Monitoring of State/Local Contracting – The states with the most success in providing supplier diversity have quarterly monitoring of results with specific breakdowns for African-American businesses, including new attention to spending with African-American female-owned businesses in some states.

Access to Capital – In Chapter 2, we described how states are stepping into the breach to provide loans and guarantees which can provide African-American businesses with the cash flow to compete. The need for this resource also crosses party lines.

Rate of Growth – The velocity of self-employment growth among African-Americans is an indicator of the policy environment that individual owners perceive. We’ve tracked these statewide figures for the past 10 years.

One-Stop Access – Minority businesses need a clear point of contact with government such as the maintained by the Governor’s Office of Minority Affairs. As we travel around the country, we encounter many entrepreneurs unaware of services available in their own state or locality.

Ratio of black/white self-employment – Another statistical measure of how African-American businesses are included in the overall economy of a state. We find this number is closely correlated with disparate rates of unemployment.

Cultural Tourism – More than half of the states actively promote and preserve their African-American historic sites with festivals, museums, historic markers and online/print guides as a way to stimulate economic development.

Large-Scale Enterprises – Our focus on Job Creation and Innovation recognizes that millions of manufacturing jobs lost by African-Americans will not be replaced by small retail establishments alone. Communities need employment anchors based on manufacturing which responds to the basic needs of local, regional and global markets. Where these firms exist, smaller companies have a much greater chance to succeed.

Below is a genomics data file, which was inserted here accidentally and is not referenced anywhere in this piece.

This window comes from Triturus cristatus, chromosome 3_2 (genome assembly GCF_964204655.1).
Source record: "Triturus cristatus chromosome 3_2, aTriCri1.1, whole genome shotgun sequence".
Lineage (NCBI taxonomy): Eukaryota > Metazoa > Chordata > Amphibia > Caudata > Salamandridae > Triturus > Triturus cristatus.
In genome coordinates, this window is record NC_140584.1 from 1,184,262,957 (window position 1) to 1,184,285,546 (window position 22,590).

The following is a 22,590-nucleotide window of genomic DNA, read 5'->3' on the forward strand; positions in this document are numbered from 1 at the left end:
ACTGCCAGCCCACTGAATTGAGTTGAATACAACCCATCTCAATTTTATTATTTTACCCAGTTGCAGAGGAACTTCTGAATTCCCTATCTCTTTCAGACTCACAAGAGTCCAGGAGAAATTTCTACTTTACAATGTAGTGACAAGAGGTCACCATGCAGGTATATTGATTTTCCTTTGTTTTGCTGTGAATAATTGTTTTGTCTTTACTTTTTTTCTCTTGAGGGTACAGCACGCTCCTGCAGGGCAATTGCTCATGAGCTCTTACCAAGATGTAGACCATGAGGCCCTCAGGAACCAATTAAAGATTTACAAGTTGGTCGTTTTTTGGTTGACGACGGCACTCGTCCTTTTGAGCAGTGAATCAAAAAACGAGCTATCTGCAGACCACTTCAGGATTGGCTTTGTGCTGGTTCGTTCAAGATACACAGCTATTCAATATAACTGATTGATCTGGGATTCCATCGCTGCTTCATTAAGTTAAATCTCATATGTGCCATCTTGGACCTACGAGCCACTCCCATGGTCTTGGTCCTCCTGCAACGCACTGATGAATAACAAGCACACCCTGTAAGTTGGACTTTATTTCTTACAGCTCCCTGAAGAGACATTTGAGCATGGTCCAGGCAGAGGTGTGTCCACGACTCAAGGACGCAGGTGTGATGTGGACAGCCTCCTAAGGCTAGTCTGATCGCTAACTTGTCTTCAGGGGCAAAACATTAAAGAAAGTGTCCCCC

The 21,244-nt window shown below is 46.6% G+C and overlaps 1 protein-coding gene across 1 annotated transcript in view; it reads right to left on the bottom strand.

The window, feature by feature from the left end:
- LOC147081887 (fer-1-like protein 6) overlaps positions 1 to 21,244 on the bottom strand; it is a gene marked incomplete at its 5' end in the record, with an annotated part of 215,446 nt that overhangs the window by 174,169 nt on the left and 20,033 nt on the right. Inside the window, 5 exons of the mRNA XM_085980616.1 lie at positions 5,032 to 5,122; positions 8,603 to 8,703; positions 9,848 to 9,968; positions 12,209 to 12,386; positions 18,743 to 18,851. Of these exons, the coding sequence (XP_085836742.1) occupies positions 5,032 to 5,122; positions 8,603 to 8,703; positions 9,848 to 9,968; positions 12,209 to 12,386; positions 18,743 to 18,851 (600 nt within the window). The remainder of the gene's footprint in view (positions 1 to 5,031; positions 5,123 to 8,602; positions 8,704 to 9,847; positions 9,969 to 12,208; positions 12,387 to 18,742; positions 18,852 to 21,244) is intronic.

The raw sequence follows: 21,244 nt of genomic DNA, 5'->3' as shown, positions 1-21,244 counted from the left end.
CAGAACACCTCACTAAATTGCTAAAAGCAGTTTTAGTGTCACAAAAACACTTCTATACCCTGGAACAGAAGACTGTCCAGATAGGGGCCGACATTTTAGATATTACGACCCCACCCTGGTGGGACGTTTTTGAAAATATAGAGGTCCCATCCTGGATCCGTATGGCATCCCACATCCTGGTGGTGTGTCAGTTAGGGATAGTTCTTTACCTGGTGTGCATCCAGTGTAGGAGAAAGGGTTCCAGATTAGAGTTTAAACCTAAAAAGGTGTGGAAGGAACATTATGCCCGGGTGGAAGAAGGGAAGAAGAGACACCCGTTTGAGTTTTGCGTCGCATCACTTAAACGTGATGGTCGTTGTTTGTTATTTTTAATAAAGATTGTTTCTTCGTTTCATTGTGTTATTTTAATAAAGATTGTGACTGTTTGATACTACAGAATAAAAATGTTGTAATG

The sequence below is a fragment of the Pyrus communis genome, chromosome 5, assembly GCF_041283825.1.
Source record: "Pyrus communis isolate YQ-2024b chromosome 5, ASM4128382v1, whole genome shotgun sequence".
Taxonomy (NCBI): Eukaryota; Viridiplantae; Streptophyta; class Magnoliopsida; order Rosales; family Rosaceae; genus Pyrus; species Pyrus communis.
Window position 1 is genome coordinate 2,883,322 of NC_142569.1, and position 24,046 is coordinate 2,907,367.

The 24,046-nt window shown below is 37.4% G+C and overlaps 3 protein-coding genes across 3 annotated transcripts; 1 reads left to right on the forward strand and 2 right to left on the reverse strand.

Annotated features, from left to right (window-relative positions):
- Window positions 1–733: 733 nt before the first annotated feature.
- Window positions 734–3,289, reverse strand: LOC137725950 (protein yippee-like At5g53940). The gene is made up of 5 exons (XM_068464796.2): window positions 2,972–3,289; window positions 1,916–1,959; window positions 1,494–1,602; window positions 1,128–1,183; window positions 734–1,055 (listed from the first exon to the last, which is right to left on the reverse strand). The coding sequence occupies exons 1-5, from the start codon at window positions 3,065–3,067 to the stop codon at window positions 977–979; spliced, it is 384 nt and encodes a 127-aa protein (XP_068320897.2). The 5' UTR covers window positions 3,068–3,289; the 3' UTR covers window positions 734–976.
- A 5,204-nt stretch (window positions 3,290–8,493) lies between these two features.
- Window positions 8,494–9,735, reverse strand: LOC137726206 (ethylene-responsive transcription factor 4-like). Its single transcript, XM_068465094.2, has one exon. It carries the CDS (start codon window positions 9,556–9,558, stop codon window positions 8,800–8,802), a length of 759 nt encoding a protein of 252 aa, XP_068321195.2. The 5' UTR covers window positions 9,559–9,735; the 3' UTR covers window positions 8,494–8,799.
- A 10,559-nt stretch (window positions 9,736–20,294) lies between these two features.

Industrial Bank boosts capital region

B. Doyle Mitchell, president of Industrial Bank of Washington, is among a dozen bankers cited as Best in Black Business exemplars in #Our10Plan: State of Black Business, 14th edition by John William Templeton, co-founder of National Black Business Month.

Michael Grant, president of the National Bankers Association, says, "#Our10Plan acknowledges the critical role of African-American banks to close the $30 billion credit gap which trims the sails of the 2.6 million African-American businesses. This data-rich resource convinces anyone of the great power of entrepreneurship to reach the goal of economic parity by 2020.”

Templeton unveiled Our10Plan: African-American economic strategy during a luncheon for the National Black Caucus of State Legislators convention in Los Angeles. The strategy sets a goal of reaching ten percent of U.S. GDP comprised of income to black businesses and consumers by 2020, which would double the current $1 trillion aggregate black income to $2 trillion. The current aggregate black income is just six percent of the $17 trillion GDP although African Americans are 11 percent of national population. The 2.6 million African-American firms are nine percent of all U.S. businesses.